I can say the same thing about all but one maxtor, Micropolis, Quantum and WD. Hard drives rarely die. It happens, some people have lousy luck and sometimes a company releases a lemon, but most go on forever....and FWIW, I can remember people saying what crap Seagate was at some point in the last 10 years. I'd go for OEM if the OP is buying WD. If he want's the 5 year warranty or is going to raid the drives, then get the YS line. Otherwise, the KS lineup is fine.

If getting seagate, make sure it's 7200.10.
February 11, 2007 12:46:30 AM

Most drives should last you long past the warranty. Drives didn't use to be as good as they are now, but for several years now your better dives have a MTBF of many, many years. I just looked up Seagate. They list there drives with a AFR of .34% that works out to a MTBF of around 294 years of use. I would hope you plan to replace your drives every once in a while.

Edit: I just checked WD's MTBF are at 1 mil hours or about 114 years. Not as good as the seagate but still long past what you should need.

Both are figured off a 100% duty cycle. (24x7)
February 11, 2007 1:23:32 AM

"It is a toss. Both are good HDD maufactures. On sound, heat, speed, and MTF they are similar."

Uhm, actually the WD is cooler and quieter. Only reason to really go for the Seagate .10 over the WD is if 1) you needed the 750GB or 2) the warranty made you feel better or 3) you could get a better price.

Personally I've had 3 Seagates die on me in the last year (.7, .8 and .9 models). But luck (or lack of) is just that, and I'm not gonna say Seagate is necessarily worse due to that. Noise and heat however, the WD wins.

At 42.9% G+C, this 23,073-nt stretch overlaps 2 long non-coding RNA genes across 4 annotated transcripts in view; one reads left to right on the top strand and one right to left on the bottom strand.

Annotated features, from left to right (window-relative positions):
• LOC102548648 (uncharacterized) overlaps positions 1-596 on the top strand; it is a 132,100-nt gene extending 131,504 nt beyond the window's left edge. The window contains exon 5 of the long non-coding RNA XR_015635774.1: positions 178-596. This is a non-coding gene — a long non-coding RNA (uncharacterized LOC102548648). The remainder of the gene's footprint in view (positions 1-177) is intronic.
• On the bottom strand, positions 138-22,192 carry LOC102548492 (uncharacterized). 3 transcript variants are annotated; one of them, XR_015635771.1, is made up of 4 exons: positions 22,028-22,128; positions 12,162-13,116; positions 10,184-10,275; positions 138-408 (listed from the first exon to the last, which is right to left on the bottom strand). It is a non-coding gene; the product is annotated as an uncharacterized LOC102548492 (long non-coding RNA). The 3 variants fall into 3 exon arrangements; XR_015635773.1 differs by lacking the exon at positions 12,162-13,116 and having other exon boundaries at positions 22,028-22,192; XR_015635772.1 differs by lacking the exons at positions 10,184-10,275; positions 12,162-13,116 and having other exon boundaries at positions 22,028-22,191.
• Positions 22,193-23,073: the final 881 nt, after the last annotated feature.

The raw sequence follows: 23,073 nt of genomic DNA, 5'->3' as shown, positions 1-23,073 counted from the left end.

February 11, 2007 1:49:48 AM

Both are excellent manufacturers, WD's tend to run a little cooler and a little quieter but not by much, but seagates perpendicular drives are faster. In my experience WD's are more reliable but either way you'll have a good drive.
February 11, 2007 2:55:34 AM

Both the drives he mentioned are perpendicular, it sounded like you may have been implying that the WD isn't, but I'm not sure. However, you made me go check out the seagate website, where I realised something possibly significant. The exact model he states for the Seagate only has a 8mb cache. Don't know if these links will work but:
http://www.seagate.com/ww/v/index.jsp?locale=en-US&name...
http://www.seagate.com/ww/v/index.jsp?locale=en-US&name...

Whilst the WD KS models are the high-performance range of desktop drives and have a 16MB cache. Something to be aware of!
February 11, 2007 3:19:51 AM

I own drives from both companies and both have proven good over the years. No drives from either have failed. I'd look mainly at the size of the cache and the price. Since the cache size is the same on these (16mb), then that leaves the price. In the end, I think you'd be happy with either drive, based on my experience.
February 11, 2007 3:23:29 AM

Heh, right after I said that the model he gave is only 8mb cache...
February 11, 2007 3:29:55 AM

If you get WD, get Raid Edition drive even if you won't build RAID array. They are faster and last longer.
February 11, 2007 3:46:08 AM

1) I'm sure you read my entire post. But if it makes you feel better then... be a prat :) 

2) Your system specs in your profile shows you know nothing about computers in general, and harddrives in particular. You have one single 320 gig drive and think you know drives? I have 11 drives hooked to this tower alone and five other computers in this room.

3) The notion that warranty or insurance guarantees absolutely anything is pure nonsense - the manufacturers know very well that only a certain percentage return broken hardware. Factor into the equation that as time passes the product decreases in value and you will be less and less likely to USE that warranty.

4) Seagates have been bad for me. In my mind they are for computers with 1-2 drives max, and not for serious use - in my experience they fail more easily when a) they take a physical "bump" = lesser quality mechanics, b) they lose power unexpectedly, c) operating systems go flaky and cause them to become corrupt. For these reasons and many more I prefer WD.